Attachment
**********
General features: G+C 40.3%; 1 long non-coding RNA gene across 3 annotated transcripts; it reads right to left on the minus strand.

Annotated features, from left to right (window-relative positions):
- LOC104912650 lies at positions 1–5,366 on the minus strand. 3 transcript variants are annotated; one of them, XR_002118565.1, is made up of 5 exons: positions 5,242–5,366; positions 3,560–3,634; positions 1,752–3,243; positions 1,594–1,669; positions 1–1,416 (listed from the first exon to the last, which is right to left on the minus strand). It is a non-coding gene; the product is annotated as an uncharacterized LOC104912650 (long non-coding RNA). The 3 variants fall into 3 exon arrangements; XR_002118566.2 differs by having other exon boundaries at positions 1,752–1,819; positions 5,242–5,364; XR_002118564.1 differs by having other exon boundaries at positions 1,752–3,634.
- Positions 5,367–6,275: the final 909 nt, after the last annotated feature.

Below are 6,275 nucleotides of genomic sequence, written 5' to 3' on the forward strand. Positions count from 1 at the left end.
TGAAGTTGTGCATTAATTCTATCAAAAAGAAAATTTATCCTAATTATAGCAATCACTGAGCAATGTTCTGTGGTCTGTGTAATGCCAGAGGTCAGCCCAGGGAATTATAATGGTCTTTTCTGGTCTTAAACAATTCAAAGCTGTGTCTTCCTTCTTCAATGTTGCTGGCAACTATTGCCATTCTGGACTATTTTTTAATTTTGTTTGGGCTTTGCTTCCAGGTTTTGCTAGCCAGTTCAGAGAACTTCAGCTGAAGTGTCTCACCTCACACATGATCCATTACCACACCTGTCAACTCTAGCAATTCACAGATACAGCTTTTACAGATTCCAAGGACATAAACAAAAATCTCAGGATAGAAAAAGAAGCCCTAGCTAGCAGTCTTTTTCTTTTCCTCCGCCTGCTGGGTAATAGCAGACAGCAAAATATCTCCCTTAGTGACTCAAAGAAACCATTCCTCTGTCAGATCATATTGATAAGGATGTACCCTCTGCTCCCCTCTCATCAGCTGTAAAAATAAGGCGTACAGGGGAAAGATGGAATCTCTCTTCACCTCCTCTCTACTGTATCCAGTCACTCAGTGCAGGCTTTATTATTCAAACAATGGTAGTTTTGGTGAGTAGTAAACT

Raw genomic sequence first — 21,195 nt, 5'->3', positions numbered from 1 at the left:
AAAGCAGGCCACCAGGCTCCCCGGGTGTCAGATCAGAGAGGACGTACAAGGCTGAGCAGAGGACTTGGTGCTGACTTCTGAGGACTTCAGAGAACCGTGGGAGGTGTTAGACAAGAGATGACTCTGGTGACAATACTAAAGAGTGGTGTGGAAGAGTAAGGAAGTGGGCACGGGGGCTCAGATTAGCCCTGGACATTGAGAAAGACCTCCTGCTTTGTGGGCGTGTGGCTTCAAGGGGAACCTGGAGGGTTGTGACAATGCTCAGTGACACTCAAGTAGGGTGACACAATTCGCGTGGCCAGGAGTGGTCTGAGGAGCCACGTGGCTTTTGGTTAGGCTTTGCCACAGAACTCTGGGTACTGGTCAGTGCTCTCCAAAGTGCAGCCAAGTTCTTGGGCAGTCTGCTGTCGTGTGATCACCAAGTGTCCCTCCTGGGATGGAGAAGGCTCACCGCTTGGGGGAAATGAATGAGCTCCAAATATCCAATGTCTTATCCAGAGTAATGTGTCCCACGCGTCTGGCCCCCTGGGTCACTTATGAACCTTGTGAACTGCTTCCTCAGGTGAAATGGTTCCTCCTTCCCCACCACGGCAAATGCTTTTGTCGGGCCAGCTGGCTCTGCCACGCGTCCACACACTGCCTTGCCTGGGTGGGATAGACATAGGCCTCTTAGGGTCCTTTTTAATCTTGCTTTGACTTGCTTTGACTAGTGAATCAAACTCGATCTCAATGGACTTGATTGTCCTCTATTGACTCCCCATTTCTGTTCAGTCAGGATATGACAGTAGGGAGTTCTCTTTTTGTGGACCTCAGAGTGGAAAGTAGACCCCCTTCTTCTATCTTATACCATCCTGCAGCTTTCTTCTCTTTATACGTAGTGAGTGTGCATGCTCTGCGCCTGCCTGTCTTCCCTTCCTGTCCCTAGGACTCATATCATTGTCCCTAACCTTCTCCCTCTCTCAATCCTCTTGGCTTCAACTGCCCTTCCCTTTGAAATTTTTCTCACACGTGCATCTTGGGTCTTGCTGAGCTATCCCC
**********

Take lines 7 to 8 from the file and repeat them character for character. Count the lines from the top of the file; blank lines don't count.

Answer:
Raw genomic sequence first — 21,195 nt, 5'->3', positions numbered from 1 at the left:
AAAGCAGGCCACCAGGCTCCCCGGGTGTCAGATCAGAGAGGACGTACAAGGCTGAGCAGAGGACTTGGTGCTGACTTCTGAGGACTTCAGAGAACCGTGGGAGGTGTTAGACAAGAGATGACTCTGGTGACAATACTAAAGAGTGGTGTGGAAGAGTAAGGAAGTGGGCACGGGGGCTCAGATTAGCCCTGGACATTGAGAAAGACCTCCTGCTTTGTGGGCGTGTGGCTTCAAGGGGAACCTGGAGGGTTGTGACAATGCTCAGTGACACTCAAGTAGGGTGACACAATTCGCGTGGCCAGGAGTGGTCTGAGGAGCCACGTGGCTTTTGGTTAGGCTTTGCCACAGAACTCTGGGTACTGGTCAGTGCTCTCCAAAGTGCAGCCAAGTTCTTGGGCAGTCTGCTGTCGTGTGATCACCAAGTGTCCCTCCTGGGATGGAGAAGGCTCACCGCTTGGGGGAAATGAATGAGCTCCAAATATCCAATGTCTTATCCAGAGTAATGTGTCCCACGCGTCTGGCCCCCTGGGTCACTTATGAACCTTGTGAACTGCTTCCTCAGGTGAAATGGTTCCTCCTTCCCCACCACGGCAAATGCTTTTGTCGGGCCAGCTGGCTCTGCCACGCGTCCACACACTGCCTTGCCTGGGTGGGATAGACATAGGCCTCTTAGGGTCCTTTTTAATCTTGCTTTGACTTGCTTTGACTAGTGAATCAAACTCGATCTCAATGGACTTGATTGTCCTCTATTGACTCCCCATTTCTGTTCAGTCAGGATATGACAGTAGGGAGTTCTCTTTTTGTGGACCTCAGAGTGGAAAGTAGACCCCCTTCTTCTATCTTATACCATCCTGCAGCTTTCTTCTCTTTATACGTAGTGAGTGTGCATGCTCTGCGCCTGCCTGTCTTCCCTTCCTGTCCCTAGGACTCATATCATTGTCCCTAACCTTCTCCCTCTCTCAATCCTCTTGGCTTCAACTGCCCTTCCCTTTGAAATTTTTCTCACACGTGCATCTTGGGTCTTGCTGAGCTATCCCC